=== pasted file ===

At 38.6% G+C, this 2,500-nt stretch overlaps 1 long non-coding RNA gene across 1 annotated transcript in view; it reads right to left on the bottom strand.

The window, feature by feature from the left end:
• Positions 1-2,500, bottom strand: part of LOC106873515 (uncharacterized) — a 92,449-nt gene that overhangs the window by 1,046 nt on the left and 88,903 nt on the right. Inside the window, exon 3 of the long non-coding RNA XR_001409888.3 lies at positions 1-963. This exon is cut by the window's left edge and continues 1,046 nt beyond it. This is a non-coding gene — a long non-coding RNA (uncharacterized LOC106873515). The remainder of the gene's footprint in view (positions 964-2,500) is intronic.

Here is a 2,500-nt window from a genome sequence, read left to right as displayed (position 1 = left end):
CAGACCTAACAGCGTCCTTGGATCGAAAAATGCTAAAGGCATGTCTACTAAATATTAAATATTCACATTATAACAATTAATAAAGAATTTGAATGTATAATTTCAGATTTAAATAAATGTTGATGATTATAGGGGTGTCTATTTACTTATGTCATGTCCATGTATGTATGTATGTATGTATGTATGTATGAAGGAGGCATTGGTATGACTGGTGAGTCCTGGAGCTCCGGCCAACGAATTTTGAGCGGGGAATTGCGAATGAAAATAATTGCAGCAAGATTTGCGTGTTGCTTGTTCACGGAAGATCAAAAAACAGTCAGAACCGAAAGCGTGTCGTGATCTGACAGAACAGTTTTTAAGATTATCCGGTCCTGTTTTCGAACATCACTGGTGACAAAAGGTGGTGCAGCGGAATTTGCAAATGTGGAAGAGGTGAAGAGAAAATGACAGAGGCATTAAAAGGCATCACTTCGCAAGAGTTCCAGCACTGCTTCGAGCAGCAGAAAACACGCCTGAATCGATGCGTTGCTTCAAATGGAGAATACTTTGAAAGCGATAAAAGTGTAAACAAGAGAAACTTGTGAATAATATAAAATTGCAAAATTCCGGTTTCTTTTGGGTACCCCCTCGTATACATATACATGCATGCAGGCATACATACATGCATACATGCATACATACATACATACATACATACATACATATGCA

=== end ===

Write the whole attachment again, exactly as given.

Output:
At 38.6% G+C, this 2,500-nt stretch overlaps 1 long non-coding RNA gene across 1 annotated transcript in view; it reads right to left on the bottom strand.

The window, feature by feature from the left end:
• Positions 1-2,500, bottom strand: part of LOC106873515 (uncharacterized) — a 92,449-nt gene that overhangs the window by 1,046 nt on the left and 88,903 nt on the right. Inside the window, exon 3 of the long non-coding RNA XR_001409888.3 lies at positions 1-963. This exon is cut by the window's left edge and continues 1,046 nt beyond it. This is a non-coding gene — a long non-coding RNA (uncharacterized LOC106873515). The remainder of the gene's footprint in view (positions 964-2,500) is intronic.

Here is a 2,500-nt window from a genome sequence, read left to right as displayed (position 1 = left end):
CAGACCTAACAGCGTCCTTGGATCGAAAAATGCTAAAGGCATGTCTACTAAATATTAAATATTCACATTATAACAATTAATAAAGAATTTGAATGTATAATTTCAGATTTAAATAAATGTTGATGATTATAGGGGTGTCTATTTACTTATGTCATGTCCATGTATGTATGTATGTATGTATGTATGTATGAAGGAGGCATTGGTATGACTGGTGAGTCCTGGAGCTCCGGCCAACGAATTTTGAGCGGGGAATTGCGAATGAAAATAATTGCAGCAAGATTTGCGTGTTGCTTGTTCACGGAAGATCAAAAAACAGTCAGAACCGAAAGCGTGTCGTGATCTGACAGAACAGTTTTTAAGATTATCCGGTCCTGTTTTCGAACATCACTGGTGACAAAAGGTGGTGCAGCGGAATTTGCAAATGTGGAAGAGGTGAAGAGAAAATGACAGAGGCATTAAAAGGCATCACTTCGCAAGAGTTCCAGCACTGCTTCGAGCAGCAGAAAACACGCCTGAATCGATGCGTTGCTTCAAATGGAGAATACTTTGAAAGCGATAAAAGTGTAAACAAGAGAAACTTGTGAATAATATAAAATTGCAAAATTCCGGTTTCTTTTGGGTACCCCCTCGTATACATATACATGCATGCAGGCATACATACATGCATACATGCATACATACATACATACATACATACATACATATGCA